Summer show a royal success
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ROYAL INTEREST: Prince and Princess Michael of Kent arrive at St George's School and are shown around the show by Andrew Try.
GREEN GROWERS: Miss Sam Kerwood shows off Windsor Boys School's produce with pupils Ben Gow, Perry Fletcher, Aiden Rogers and Joshua George.
SHOW IN BLOOM: A bouquet of roses entered into one of 100 classes of competition.
A ROYAL touch proved the icing on the cake as a rejuvenated flower show was hailed a resounding success.
The Royal Windsor Rose and Horticultural Society's summer show attracted twice as many visitors as last year and brought together garden enthusiasts of all ages, on Saturday.
Prince and Princess Michael of Kent toured the stall holders and exhibitors before officially opening the day at St George's School, in the grounds of Windsor Castle.
Andrew Try, the society's chairman, said: "We are very happy with how it went. Considering an hour and a half before we opened the heavens opened and it poured down we still had a good response.
"The Royals stayed for two hours, despite only being booked for one. They toured all the stall-holders and spoke to a lot of visitors."
Pupils from year nine and ten of Windsor Boys School, in Maidenhead Road, showcased pictures of their new vegetable patch and had produce on show.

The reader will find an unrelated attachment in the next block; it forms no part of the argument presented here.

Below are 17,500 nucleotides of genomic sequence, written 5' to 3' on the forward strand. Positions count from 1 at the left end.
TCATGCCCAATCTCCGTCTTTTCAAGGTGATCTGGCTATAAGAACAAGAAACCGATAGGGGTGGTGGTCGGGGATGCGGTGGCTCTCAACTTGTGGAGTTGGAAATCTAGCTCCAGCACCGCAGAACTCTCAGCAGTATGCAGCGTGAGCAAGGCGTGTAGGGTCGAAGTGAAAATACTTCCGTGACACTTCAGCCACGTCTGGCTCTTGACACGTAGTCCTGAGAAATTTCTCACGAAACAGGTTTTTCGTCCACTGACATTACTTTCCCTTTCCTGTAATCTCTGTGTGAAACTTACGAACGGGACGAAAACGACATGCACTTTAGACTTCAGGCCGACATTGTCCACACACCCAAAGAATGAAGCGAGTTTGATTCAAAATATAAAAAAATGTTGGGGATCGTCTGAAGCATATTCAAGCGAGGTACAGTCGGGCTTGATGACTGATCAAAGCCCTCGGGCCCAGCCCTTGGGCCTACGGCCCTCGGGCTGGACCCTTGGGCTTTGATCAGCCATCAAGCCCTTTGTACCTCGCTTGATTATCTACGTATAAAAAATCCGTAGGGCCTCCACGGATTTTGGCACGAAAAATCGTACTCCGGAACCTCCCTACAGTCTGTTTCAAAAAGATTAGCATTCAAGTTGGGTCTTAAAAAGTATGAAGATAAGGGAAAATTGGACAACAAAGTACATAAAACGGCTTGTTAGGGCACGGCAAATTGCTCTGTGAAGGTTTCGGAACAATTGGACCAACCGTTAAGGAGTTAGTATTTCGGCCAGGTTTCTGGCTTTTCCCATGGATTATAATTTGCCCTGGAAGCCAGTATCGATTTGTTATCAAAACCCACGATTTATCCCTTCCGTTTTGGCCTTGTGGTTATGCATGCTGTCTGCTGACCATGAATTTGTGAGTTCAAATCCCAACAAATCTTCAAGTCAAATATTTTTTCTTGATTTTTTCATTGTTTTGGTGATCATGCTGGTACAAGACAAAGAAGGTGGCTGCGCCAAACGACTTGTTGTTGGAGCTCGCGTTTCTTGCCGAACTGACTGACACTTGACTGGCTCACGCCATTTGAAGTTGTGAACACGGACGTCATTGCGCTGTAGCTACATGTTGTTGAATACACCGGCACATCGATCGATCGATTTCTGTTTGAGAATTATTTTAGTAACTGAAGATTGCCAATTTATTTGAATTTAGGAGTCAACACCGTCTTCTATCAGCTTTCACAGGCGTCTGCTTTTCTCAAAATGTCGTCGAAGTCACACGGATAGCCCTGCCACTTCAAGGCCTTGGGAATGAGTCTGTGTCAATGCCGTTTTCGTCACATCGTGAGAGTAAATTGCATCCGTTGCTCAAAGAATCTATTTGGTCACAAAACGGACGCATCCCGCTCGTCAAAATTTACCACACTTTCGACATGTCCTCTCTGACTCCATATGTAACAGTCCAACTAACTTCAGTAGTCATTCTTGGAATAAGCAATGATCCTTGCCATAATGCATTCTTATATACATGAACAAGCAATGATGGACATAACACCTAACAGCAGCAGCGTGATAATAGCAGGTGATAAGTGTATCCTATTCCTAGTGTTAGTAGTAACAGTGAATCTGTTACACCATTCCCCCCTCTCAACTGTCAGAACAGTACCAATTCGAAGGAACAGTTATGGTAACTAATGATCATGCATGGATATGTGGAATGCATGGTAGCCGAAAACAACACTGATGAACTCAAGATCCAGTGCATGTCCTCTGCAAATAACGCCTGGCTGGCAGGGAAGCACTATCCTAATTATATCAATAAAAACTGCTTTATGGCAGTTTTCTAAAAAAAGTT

Sam Kerwood, the children's biology teacher, said: "We have grown our own tomatoes, cucumbers, carrots, broccoli and there is more to come.
"They have really enjoyed working together as a team and it is good to learn how long it takes to grow the food they eat every day."
Visitors were treated to a display the best grown vegetables and flowers in the region, as those judged to be first, second or third were found in the main show marquee.
Mr Try added: "The classes of competitor was very high and I was delighted because I won the photography class."
Celebrity spotters were treated to appearances by British actors Anna Friel and Rhys Ifans, while Windsor businessman and New Zealand rugby legend Zinzan Brooke brought his whole family.
Inbetween the birds of prey display, live jazz and morris dancing, enthusiastic horticulturists could learn a little about the art of beekeeping.
The Slough, Windsor and Maidenhead Beekeeping Society held a stall featuring a virtual hive, which clearly demonstrated how it works without scaring the locals with a swarm of live bees.
Liz Juby, a member of the society, said: "It really is growing in popularity again which is great. We have had a real resurgence in membership, especially in Windsor."